She and death play a waiting game;she waits for death and death awaits her.

With one foot in the grave, her existence as she knows it, is laden with not only a bleak hope but a realization that she is living on borrowed time.
I suspect that at her age, she secretly lusts for death because death to her means freedom.

Freedom from her aching bones.

Freedom from her failing eyesight.

Freedom from her busted ear drums.

But most importantly, freedom from loneliness.

I can tell nobody has ever shown keen interest on her lately, like I’m doing.

She seems to love my inquisitiveness.

She relishes the fact that I laugh at some of her comments.

She is surprised that anyone would care about what she has to say and when I tell her I will have her picture in the newspaper, she is overcome with joy.

Who said travel journalism is a lost cause?

Who said we don’t do good…even if we are getting paid for it in inches,column inches that is?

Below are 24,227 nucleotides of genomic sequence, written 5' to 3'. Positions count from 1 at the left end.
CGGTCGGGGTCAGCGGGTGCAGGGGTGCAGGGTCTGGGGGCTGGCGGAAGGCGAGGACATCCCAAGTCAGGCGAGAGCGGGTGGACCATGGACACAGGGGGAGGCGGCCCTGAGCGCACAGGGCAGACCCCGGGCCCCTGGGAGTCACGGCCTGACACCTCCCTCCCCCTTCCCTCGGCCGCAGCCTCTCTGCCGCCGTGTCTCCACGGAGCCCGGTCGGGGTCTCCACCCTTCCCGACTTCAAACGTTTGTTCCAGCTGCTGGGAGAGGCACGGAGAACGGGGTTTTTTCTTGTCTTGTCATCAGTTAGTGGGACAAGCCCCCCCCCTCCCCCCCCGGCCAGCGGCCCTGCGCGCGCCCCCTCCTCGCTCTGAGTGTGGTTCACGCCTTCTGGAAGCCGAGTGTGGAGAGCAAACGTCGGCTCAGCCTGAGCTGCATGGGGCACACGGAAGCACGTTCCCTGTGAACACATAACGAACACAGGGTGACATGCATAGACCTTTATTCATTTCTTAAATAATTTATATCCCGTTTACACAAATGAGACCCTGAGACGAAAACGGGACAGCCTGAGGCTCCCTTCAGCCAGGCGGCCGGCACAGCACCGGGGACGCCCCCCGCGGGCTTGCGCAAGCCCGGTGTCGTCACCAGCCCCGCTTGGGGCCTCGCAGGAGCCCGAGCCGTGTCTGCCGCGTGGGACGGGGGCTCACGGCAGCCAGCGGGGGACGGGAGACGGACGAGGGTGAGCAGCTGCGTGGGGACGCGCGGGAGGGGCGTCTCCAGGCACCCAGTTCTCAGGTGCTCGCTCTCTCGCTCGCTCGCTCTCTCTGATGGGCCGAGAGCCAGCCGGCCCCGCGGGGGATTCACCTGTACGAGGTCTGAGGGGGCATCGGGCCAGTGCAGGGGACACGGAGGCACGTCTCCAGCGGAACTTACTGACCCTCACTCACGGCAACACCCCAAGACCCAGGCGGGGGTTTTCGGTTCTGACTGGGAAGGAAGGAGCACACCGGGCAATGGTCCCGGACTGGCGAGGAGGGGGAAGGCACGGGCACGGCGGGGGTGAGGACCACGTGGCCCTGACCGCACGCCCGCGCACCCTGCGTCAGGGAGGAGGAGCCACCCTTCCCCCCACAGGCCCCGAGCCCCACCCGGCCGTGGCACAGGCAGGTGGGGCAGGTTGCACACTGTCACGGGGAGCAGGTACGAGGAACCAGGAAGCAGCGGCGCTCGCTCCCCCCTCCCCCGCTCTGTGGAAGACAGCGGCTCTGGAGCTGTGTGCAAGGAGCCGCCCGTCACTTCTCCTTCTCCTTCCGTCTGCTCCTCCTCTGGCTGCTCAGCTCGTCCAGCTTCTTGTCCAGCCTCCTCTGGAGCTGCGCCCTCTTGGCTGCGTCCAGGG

The folklore he narrates to me revolves around
alcoholism and its pitfalls, and she unspools loads of wisdom on the same.

And at some point she stops and asks me if I’m a beer drinker and I quickly say no.

But then I feel like a jerk, lying to this old lady, I feel like she can see through this little fib and I quickly stammer, “Well, a little.”

She gives me a small knowing look.

When I used to post in a magazine some time back, I used to interview old men for a column that basically highlighted what they had learned in life, I loved writing this section of the magazine because I would stumble on wisdom that you couldn’t find on Wikipedia, stuff that you can’t Google.

Stuff that only comes with age.

And so I asked this old lady what she has learnt in life and she said in essence, “Never look back on things you should have done better or shouldn’t have done. If you are to look
back, do it only for the lessons.”

Then something happens that exposes the psyche of a woman regardless of age.

I ask her if I can take her picture and she obliges.

I hold her hand- which feels bony and brittle like glass- and I help her outside where I